An unforgettable train journey

One of the world’s most scenic train journeys calls at Greymouth railway station, making it straightforward for travellers to ride the rails across the South Island. The TranzAlpine service uses the famous Midland Line to connect Greymouth with Christchurch on the eastern coast. It takes about four-and-a-half hours each way, slicing through the glorious mountain scenery of the Southern Alps. Along the 139-mile route, there are numerous bridges, four viaducts and 19 tunnels, the longest of which is the Otira Tunnel. It became the longest tunnel in the British Empire when it opened in 1923. With oversized windows on many of its carriages, this service is ideal for photographers because it passes the amazing Waimakariri River gorge and the picturesque highlands around Arthur’s Pass.

Northern delights

There is much to see and do north of your hotel in Greymouth along scenic State Highway 6. About 40 minutes up the coast in Punakaiki are the Pancake Rocks. Thanks to walkways and wheelchair-accessible paths, visitors can get among these unusually layered limestone rock formations hugging the coast. At high tide, the sea often erupts through vertical blowholes that have been eroded by the water. Punakaiki is also the gateway to beautiful Paparoa National Park, home to mountains, valleys, remote stretches of coastline and caves like the Metro Cave with its grottos illuminated by glow-worms. The subterranean cave system can be visited on guided walking or rafting tours. The park also offers wildlife-watchers the possibility of glimpsing seals, dolphins and whales near the shore.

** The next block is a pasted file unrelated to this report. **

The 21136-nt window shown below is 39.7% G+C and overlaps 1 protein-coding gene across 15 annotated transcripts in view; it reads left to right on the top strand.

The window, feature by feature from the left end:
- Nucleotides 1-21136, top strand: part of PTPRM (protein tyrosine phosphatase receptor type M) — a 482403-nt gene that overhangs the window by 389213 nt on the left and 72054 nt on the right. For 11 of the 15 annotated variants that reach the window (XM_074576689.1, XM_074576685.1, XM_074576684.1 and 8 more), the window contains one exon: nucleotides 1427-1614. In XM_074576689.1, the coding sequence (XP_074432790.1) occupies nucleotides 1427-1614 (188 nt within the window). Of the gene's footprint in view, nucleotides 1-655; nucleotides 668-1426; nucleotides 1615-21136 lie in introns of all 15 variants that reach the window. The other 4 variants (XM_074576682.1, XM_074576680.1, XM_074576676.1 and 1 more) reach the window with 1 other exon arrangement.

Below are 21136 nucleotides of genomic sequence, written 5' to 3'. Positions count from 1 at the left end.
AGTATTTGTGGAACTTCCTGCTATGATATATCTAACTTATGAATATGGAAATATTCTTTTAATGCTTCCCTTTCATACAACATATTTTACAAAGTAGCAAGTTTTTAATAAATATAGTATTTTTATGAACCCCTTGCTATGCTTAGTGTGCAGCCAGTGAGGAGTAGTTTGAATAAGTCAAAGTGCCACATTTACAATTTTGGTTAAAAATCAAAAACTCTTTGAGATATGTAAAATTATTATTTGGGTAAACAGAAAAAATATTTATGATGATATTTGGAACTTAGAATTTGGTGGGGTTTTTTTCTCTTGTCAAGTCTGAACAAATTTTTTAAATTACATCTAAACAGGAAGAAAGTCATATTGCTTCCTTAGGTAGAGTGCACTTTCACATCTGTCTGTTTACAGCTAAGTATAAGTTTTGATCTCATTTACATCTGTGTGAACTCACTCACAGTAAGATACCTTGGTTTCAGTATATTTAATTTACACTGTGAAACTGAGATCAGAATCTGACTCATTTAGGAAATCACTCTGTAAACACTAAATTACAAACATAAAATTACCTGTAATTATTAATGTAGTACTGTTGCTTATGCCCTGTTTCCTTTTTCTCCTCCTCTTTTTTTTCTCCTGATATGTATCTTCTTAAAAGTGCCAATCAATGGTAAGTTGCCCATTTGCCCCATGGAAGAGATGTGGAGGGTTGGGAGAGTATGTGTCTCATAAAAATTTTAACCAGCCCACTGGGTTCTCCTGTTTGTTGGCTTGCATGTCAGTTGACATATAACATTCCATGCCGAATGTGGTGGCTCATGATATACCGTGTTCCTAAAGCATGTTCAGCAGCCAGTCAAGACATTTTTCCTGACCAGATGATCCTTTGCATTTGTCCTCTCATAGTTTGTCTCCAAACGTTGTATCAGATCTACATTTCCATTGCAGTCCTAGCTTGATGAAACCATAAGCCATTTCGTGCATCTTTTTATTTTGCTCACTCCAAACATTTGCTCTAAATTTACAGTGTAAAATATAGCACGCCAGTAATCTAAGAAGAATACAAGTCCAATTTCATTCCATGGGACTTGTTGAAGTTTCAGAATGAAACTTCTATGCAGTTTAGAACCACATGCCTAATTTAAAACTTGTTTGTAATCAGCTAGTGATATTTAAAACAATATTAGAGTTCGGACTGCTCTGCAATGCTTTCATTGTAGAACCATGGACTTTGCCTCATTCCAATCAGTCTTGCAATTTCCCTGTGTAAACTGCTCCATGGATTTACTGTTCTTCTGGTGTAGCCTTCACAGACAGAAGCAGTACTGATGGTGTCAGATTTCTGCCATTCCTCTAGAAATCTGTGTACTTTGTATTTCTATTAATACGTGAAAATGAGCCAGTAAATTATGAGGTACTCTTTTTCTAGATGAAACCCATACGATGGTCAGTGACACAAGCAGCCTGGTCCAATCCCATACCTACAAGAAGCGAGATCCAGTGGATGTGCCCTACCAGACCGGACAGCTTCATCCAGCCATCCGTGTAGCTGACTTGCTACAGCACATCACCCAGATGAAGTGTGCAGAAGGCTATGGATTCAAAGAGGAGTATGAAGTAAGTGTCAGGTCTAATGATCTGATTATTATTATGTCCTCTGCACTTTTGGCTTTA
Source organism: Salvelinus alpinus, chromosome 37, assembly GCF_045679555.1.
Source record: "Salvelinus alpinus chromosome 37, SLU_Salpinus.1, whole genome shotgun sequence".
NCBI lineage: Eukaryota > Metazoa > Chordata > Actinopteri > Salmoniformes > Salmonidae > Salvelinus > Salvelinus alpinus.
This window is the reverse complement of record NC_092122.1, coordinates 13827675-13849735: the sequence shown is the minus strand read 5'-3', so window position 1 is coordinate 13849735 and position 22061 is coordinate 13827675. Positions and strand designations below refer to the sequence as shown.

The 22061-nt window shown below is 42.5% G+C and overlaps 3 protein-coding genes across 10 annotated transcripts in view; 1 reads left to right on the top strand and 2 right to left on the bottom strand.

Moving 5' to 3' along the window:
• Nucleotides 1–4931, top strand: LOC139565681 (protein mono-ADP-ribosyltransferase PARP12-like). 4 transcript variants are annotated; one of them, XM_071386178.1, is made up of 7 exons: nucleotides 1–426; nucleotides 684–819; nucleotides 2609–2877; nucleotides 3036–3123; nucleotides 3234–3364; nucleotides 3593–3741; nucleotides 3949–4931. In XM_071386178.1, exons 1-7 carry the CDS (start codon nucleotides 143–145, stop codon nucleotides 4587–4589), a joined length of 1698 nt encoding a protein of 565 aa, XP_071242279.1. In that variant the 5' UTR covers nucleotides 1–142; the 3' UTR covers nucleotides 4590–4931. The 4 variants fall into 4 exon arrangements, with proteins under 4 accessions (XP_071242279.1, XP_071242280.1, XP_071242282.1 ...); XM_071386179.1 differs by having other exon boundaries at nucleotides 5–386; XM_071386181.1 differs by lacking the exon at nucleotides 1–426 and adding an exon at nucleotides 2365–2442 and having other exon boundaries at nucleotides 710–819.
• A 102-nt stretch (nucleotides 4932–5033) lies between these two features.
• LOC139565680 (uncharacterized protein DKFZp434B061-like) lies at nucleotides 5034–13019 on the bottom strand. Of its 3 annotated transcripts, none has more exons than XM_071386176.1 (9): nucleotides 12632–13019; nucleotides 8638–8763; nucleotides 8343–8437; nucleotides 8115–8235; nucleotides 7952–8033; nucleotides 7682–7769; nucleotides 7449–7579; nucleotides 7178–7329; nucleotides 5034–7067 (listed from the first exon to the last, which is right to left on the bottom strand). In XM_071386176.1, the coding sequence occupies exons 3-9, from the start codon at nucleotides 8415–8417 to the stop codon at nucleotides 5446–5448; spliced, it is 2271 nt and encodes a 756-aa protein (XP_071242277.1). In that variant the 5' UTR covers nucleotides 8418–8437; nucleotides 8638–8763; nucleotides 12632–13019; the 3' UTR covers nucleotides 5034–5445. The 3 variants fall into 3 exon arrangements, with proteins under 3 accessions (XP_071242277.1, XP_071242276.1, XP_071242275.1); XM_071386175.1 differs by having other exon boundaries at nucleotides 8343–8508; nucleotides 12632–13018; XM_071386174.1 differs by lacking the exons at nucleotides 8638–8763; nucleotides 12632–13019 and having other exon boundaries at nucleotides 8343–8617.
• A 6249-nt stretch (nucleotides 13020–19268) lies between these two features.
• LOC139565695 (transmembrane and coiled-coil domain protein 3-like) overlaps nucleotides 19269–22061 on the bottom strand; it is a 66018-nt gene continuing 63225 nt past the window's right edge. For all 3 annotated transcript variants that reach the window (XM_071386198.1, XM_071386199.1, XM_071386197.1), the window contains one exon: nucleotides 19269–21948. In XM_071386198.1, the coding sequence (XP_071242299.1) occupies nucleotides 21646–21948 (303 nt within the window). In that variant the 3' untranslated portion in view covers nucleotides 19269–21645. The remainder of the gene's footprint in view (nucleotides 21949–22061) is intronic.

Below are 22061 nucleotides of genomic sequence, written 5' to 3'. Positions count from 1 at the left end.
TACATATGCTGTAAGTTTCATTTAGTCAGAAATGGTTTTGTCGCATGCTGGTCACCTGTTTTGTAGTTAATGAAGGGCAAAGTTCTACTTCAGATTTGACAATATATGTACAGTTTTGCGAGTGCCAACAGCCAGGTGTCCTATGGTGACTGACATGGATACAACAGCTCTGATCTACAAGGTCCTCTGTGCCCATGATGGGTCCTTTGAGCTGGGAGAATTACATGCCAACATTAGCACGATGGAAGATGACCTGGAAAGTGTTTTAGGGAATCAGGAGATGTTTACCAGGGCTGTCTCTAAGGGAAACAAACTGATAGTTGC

Easily accessible in Cobden just north of Greymouth, walkers won’t want to miss the Point Elizabeth Walkway, which snakes its way for about three miles along coastal cliffs to a lush and forested headland beneath the Rapahoe Range. Along the way, look out for a Tasman Sea viewpoint and the world’s southernmost palm tree plus picnic tables and an abundance of birdlife. The northern trailhead at Rapahoe also boasts a beach and a pub.